- If you go to university and learn how to learn, network, formulate your ideas, etc, then it is more useful than focusing on the technical aspect. You will forget 80% of what you learned at university unless you study something that is exceptionally relevant to what you will end up doing (like medicine).
So, it isn’t necessary to go to business school. It can help if you approach it in the right way.
The most fundamental commodity I have seen in business success is having experience in the domain first.
If you go to medical school and become a doctor for years, you have a chance to set up a successful clinic.
If you become an academic you have a higher chance to become a successful academic recruiter.
And yes, if you go to business school, get a job in logistics, then you have a superior chance of setting up a successful logistics company.
Will the China Evergrande debt default lead to a new Lehman Brothers-style financial crisis?
The disorderly breakup of Lehman had systematic effects on the rest of the banking system.
This affected not just America but most parts of the world.
As the bank are so vital to the general economy, as they lend money and do other vital functions, it resulted in an economic crisis.
In comparison, something long-term capital management (a huge hedge fund that failed in the 1990s) didn’t pose the same kind of threat.
Likewise, here, I doubt this will be a Lehman moment for China, and indeed the world, because:
- They are not a bank. Yes, the banks are exposed, but it isn’t the same thing
- The Chinese Government is obsessed with a lack of volatility. They can stand some, but don’t want social unrest. Whilst the US can deal with a few years of economic problems, China’s government would be petrified of two to five years of economic turmoil, even if the recovery is very strong thereafter. This not only shows the weakness of their system but also illustrates they are unlikely to want a disorderly failure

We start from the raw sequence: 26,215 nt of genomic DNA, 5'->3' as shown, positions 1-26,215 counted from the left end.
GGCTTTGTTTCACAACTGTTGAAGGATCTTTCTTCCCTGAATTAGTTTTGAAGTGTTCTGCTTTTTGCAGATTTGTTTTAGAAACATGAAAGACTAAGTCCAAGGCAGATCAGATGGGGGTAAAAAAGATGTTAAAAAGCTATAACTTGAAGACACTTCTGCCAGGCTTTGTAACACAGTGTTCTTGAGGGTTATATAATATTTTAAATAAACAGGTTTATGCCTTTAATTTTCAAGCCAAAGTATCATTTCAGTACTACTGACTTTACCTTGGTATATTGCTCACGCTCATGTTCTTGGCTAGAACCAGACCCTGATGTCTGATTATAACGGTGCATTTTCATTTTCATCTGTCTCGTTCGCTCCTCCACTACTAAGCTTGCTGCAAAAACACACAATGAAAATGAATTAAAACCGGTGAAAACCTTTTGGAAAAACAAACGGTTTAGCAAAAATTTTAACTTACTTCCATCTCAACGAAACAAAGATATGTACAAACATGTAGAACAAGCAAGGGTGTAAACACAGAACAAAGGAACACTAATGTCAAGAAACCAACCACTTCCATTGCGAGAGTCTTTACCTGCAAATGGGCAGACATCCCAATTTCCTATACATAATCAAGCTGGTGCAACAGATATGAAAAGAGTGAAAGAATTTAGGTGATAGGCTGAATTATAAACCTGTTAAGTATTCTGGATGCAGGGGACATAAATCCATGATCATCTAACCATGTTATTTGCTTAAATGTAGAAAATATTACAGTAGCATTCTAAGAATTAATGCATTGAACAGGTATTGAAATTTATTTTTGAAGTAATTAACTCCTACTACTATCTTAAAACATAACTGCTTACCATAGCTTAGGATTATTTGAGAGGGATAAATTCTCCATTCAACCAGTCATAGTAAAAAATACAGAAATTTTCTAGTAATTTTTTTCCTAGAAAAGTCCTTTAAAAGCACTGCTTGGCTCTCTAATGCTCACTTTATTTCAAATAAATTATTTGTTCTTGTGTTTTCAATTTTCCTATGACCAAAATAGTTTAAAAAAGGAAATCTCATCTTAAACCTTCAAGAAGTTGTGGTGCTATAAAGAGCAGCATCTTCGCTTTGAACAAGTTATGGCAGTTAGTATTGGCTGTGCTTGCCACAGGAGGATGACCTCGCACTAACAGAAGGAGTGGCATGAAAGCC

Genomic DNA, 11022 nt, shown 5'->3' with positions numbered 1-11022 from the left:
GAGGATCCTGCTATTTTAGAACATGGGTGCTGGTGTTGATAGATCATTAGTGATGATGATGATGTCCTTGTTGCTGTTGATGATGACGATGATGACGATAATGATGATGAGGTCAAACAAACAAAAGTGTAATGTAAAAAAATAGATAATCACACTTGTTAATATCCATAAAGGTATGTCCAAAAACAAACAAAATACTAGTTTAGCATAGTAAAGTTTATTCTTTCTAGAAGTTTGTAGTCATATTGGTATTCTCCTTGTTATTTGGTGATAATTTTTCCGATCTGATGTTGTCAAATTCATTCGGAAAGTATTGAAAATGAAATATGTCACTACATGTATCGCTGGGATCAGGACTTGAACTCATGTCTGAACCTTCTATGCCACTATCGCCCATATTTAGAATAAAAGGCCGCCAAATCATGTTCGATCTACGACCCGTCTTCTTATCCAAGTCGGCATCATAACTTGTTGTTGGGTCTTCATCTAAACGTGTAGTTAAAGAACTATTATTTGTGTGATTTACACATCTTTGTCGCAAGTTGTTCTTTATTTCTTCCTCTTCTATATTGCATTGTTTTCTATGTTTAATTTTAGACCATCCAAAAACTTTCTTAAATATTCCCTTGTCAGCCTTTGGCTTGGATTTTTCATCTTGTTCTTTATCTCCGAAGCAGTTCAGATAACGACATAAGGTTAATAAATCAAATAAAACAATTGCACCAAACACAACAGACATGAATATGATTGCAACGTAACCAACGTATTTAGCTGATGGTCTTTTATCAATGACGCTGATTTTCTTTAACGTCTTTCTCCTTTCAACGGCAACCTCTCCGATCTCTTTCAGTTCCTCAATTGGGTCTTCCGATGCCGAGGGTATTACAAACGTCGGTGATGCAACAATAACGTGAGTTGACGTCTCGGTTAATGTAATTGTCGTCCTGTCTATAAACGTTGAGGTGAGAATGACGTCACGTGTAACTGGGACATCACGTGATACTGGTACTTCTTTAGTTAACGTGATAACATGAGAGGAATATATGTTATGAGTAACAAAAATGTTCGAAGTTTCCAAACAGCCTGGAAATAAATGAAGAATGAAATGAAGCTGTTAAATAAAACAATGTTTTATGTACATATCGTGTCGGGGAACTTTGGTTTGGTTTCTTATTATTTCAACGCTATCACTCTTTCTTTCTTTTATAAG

What I think is much more likely is a future event that is bigger, for China, than Lehman.
It could be this year, next year, or in thirty years, and could involve a firm even bigger than Evergrande.
If that does happen, this obsession with a lack of volatility could be the key reason.
As this video (below) shows, a strong system gains from disorder:
Volatility actually results in more stability long-term. Lack of volatility stores up hidden risks.
So, if China let Evergrande go under, it could actually be good in the long-term, but bad short-term. I doubt they will do that though.
What this story does show, together with other ones in recent months, is that the Chinese Government is going backward.
There was always a political risk to private investors in China.
It was always the case, just as in Saudi Arabia and a few other systems, that the government could just wield power quickly.
Typically, it didn’t happen in the 1990s and 2000s though. In recent times, we have seen whole industries (like education) be affected almost overnight, and IPOs such as Ant, be shelved within hours.
Chinese stocks do look cheap now with upside potential, but plenty of risks as well.
Pained by financial indecision? Want to invest with Adam?
Adam is an internationally recognised author on financial matters, with over 321.8 million answers views on Quora.com and a widely sold book on Amazon
In the article below, taken directly from my online Quora answers, I spoke about the following issues and subjects:
- How can South African expats, and locals, invest in stocks in a productive way?
- If being wealthy was that easy, why is everyone not wealthy?
- Why are many business owners broke?
- What is the difference between being frugal and a miser? I speak about the importance of prudence and being astute.
- What is the most expensive thing I would ever spend my life saving on? Would I elect to spend it on things which save me money or time?
To read more click on the link below